MAJORCA

MAJORCA

BALEARIC BEAUTY!

Debate rages over the correct spelling of the island’s name. Is it Majorca or should it be Mallorca? Let’s start with the “J” version, which reputedly emanates from when the Romans arrived in 123BC. The Roman Emperor of the time decided to name two if the islands Balearic Minor and Balearic Major, it’s your guess why they added CA on the end! When in the 13th century King James the 1st of Aragon arrived to claim the island, they obviously used the Catalan spelling with double “L”. So, is the “J” version correct on the case of longevity and what’s more does it really matter? The Spanish neither enunciate “J’s” or “L’s” so either way it’s simply pronounced as “Mayorca”!

The largest of Spain’s islands, Majorca’s history mirrors most of the countries which border the Mediterranean Sea in that it has been invaded and occupied by most of the ancient civilizations; Phoenicians, Romans, Vandals, Byzantines and the Moors; all contributing in one way or another to the rich tapestry of its culture. Majorca encountered another invasion in the 1960’s! This time they were called tourists, mainly from Britain. By and large it was a peaceful invasion, they came in search of sunshine and with an average of 300 days per year, Majorca was happy to oblige.

The topography of Majorca presents two extremely contrasting faces, the rugged mountains of the Tramuntara range form the backbone of the island and dominate the entire north coast. The dramatic coastline is punctuated by precipitous cliffs, enchanting hidden coves and fabulous fishing villages begging to be explored, often reached by tortuous, twisting roads that traverse the mountains bestowing brilliant, breathtaking views. High in the mountains there are a plethora of picture postcard villages, the most famous being Valldemossa, not only because this is authentic Majorca at its best, unspoilt by progress, but also because of its connections with the composer Chopin. Conversely, the centre of the island is a vast flat plain, peppered with a profusion of ancient windmills. Manacor, in the east has cornered the world market in artificial pearls and is the birthplace of one of the few Majorcans that the world has heard of; Rafa Nadal. The eastern coastal resorts are embellished with sensational swathes of sundrenched sand, the Bay of Alcudia being a prime example. The island lays claim to 35 blue flag beaches within its 300 mile coastline, enough to satisfy the most dedicated of sun seekers!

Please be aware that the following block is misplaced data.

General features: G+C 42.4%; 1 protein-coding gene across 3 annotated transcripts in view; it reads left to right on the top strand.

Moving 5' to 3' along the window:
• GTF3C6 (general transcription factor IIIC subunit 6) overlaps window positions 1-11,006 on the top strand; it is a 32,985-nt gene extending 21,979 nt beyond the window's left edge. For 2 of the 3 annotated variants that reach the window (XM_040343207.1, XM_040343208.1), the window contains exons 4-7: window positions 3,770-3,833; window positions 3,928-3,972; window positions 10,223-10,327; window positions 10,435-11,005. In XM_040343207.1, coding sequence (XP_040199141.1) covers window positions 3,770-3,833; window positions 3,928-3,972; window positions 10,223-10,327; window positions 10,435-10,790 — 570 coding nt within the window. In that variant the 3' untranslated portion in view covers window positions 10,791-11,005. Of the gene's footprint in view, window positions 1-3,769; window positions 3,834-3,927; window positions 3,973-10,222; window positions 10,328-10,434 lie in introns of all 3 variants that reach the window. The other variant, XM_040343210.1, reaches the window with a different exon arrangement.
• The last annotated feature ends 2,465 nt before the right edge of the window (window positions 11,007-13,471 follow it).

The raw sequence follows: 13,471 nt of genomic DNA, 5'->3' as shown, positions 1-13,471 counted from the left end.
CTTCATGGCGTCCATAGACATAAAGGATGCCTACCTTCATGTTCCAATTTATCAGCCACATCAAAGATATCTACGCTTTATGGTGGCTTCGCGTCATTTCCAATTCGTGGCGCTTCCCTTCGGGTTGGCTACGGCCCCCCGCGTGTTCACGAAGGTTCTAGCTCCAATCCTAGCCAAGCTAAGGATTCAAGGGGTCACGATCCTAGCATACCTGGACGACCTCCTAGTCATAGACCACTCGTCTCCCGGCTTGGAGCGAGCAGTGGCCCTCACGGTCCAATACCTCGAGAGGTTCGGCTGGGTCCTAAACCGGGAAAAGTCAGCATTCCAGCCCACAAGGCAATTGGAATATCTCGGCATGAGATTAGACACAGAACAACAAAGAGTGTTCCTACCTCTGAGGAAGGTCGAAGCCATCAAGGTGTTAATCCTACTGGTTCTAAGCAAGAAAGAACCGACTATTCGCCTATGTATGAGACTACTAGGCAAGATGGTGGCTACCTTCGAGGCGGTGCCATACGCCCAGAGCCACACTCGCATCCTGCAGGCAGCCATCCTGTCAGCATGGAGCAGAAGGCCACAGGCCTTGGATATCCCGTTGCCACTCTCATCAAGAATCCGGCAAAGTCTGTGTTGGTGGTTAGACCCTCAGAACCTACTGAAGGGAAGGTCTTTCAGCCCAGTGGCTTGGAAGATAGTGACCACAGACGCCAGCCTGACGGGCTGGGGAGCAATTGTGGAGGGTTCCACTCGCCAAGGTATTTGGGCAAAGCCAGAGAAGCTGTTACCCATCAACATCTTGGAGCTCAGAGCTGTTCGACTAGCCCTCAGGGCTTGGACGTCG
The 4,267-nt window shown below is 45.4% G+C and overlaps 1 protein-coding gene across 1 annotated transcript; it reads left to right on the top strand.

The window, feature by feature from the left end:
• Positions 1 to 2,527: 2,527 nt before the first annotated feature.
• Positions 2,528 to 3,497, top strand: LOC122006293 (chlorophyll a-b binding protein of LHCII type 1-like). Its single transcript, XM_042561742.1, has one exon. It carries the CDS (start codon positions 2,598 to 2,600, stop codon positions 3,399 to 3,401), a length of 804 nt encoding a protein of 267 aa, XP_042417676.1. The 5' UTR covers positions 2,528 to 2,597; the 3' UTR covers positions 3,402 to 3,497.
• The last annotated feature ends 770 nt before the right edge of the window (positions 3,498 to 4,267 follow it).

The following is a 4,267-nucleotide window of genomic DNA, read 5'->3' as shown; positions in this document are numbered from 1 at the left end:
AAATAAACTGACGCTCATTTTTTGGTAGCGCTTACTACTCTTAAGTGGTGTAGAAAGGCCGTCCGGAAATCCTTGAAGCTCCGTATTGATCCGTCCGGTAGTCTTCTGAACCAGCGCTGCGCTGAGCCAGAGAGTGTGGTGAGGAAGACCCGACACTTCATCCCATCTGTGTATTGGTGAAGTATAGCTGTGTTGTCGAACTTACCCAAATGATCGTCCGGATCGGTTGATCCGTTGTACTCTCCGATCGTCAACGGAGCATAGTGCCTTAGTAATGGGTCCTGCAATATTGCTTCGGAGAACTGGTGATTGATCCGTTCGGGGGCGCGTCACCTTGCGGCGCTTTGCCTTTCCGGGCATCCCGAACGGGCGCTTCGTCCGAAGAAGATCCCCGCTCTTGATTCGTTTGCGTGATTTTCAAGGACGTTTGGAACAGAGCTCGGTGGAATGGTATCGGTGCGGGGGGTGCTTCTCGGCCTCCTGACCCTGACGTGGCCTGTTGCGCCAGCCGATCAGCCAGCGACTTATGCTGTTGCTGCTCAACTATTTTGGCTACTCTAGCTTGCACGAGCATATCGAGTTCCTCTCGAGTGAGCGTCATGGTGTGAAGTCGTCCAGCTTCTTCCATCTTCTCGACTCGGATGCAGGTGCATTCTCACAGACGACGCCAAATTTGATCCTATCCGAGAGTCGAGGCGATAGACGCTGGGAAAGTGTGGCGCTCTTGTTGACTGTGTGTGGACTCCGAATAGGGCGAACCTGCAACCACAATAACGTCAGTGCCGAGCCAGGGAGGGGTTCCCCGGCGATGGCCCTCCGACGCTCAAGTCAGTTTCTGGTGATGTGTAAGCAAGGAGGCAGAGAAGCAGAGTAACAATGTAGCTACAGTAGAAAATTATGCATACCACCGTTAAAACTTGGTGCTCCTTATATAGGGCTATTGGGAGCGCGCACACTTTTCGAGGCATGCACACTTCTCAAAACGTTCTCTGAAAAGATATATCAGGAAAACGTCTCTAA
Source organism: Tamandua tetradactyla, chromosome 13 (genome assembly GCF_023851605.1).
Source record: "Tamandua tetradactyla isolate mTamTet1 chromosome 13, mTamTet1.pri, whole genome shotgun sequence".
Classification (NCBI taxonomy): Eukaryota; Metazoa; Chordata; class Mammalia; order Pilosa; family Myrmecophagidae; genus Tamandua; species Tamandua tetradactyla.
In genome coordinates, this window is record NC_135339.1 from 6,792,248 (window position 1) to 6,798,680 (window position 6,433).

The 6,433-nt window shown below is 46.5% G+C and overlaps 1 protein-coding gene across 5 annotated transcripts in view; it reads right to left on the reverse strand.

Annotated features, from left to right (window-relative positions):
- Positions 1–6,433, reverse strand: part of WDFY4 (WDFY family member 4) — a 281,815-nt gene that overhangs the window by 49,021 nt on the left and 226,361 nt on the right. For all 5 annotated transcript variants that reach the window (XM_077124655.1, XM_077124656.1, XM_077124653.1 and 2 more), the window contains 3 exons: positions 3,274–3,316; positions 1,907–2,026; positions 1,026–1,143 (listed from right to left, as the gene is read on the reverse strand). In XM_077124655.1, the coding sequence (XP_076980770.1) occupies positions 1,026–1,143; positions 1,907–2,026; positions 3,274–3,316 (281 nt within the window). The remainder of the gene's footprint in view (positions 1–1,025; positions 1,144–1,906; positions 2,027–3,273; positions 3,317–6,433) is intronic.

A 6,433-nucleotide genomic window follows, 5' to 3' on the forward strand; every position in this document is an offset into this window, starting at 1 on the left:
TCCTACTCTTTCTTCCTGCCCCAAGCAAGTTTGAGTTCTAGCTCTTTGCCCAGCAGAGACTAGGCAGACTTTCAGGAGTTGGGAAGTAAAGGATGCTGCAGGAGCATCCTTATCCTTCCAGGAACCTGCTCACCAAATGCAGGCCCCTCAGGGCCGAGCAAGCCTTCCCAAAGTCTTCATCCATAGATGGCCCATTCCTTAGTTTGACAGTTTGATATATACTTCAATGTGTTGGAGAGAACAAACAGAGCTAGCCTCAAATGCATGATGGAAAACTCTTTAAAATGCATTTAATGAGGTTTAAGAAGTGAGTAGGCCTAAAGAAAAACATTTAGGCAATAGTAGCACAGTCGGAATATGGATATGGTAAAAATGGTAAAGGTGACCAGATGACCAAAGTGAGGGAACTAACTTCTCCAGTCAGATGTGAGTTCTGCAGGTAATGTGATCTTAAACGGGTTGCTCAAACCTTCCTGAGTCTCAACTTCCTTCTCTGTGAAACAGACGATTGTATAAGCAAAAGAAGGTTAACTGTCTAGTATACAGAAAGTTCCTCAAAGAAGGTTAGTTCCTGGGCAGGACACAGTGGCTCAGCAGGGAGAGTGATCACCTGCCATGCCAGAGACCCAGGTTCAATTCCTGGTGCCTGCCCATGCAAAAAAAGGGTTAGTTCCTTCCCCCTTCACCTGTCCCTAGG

Majorca as a golf holiday destination has grown slowly but surely from the opening of its first course, Son Vida, in 1964, followed in 1967 by the 9 hole (now 18) Son Servera club. There was then a hiatus until the mid 1970’s and the opening of the first Santa Ponsa course in 1977, since when courses have been built with reasonable regularity. There are now over 20 layouts, designed by such eminent golf course architects as Jack Nicklaus and Robert Trent Jones JNR with Son Gual and Alcanada being rated in continental Europe’s top 100.

More than half of Majorca’s courses are concentrated in its south-west corner, within striking distance of the island’s capital, Palma. The remaining courses being located in the north and along the east coast. However, due to the compact size of the island the majority of courses can still be reached in little over an hour wherever you choose as your base.

The quality of the golf in Majorca is of the highest echelon and now attracts in excess of 100,000 golfers per year. It may have lost its mantle as Spain’s best kept golfing secret, but its courses are still not as crowded as you would find in the golfing hotspots of mainland Spain or Portugal. At a fraction over two hours flying time from most UK airports, wonderful year round weather and festooned with fantastic courses it’s no surprise that golfers flock to this….

BALEARIC BEAUTY!